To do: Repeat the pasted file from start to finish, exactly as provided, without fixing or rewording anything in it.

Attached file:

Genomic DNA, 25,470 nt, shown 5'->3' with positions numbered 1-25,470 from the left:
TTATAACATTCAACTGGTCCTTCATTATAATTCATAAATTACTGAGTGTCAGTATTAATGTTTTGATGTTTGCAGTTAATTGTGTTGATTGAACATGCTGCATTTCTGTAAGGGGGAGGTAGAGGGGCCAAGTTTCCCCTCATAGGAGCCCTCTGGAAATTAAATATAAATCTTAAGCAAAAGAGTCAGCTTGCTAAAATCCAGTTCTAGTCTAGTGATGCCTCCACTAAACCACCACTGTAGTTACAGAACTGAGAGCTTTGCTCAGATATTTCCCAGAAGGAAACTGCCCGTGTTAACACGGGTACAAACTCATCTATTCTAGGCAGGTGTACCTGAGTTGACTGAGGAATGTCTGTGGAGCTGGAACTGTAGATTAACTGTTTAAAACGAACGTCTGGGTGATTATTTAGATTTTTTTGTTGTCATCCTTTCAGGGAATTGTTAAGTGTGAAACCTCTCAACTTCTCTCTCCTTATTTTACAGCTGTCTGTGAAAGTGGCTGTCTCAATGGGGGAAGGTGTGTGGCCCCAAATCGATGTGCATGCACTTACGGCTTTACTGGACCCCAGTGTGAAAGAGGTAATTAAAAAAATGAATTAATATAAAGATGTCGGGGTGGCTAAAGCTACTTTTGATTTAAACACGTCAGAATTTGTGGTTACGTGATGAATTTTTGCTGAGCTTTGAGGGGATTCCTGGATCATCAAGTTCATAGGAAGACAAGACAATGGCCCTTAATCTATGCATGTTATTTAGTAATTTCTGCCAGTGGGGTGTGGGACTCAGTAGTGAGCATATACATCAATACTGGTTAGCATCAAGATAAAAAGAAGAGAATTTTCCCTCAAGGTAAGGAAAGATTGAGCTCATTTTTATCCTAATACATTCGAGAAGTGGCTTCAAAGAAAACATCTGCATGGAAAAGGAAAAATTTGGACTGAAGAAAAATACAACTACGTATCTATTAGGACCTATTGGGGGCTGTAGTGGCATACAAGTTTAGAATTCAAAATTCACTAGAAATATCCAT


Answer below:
Genomic DNA, 25,470 nt, shown 5'->3' with positions numbered 1-25,470 from the left:
TTATAACATTCAACTGGTCCTTCATTATAATTCATAAATTACTGAGTGTCAGTATTAATGTTTTGATGTTTGCAGTTAATTGTGTTGATTGAACATGCTGCATTTCTGTAAGGGGGAGGTAGAGGGGCCAAGTTTCCCCTCATAGGAGCCCTCTGGAAATTAAATATAAATCTTAAGCAAAAGAGTCAGCTTGCTAAAATCCAGTTCTAGTCTAGTGATGCCTCCACTAAACCACCACTGTAGTTACAGAACTGAGAGCTTTGCTCAGATATTTCCCAGAAGGAAACTGCCCGTGTTAACACGGGTACAAACTCATCTATTCTAGGCAGGTGTACCTGAGTTGACTGAGGAATGTCTGTGGAGCTGGAACTGTAGATTAACTGTTTAAAACGAACGTCTGGGTGATTATTTAGATTTTTTTGTTGTCATCCTTTCAGGGAATTGTTAAGTGTGAAACCTCTCAACTTCTCTCTCCTTATTTTACAGCTGTCTGTGAAAGTGGCTGTCTCAATGGGGGAAGGTGTGTGGCCCCAAATCGATGTGCATGCACTTACGGCTTTACTGGACCCCAGTGTGAAAGAGGTAATTAAAAAAATGAATTAATATAAAGATGTCGGGGTGGCTAAAGCTACTTTTGATTTAAACACGTCAGAATTTGTGGTTACGTGATGAATTTTTGCTGAGCTTTGAGGGGATTCCTGGATCATCAAGTTCATAGGAAGACAAGACAATGGCCCTTAATCTATGCATGTTATTTAGTAATTTCTGCCAGTGGGGTGTGGGACTCAGTAGTGAGCATATACATCAATACTGGTTAGCATCAAGATAAAAAGAAGAGAATTTTCCCTCAAGGTAAGGAAAGATTGAGCTCATTTTTATCCTAATACATTCGAGAAGTGGCTTCAAAGAAAACATCTGCATGGAAAAGGAAAAATTTGGACTGAAGAAAAATACAACTACGTATCTATTAGGACCTATTGGGGGCTGTAGTGGCATACAAGTTTAGAATTCAAAATTCACTAGAAATATCCAT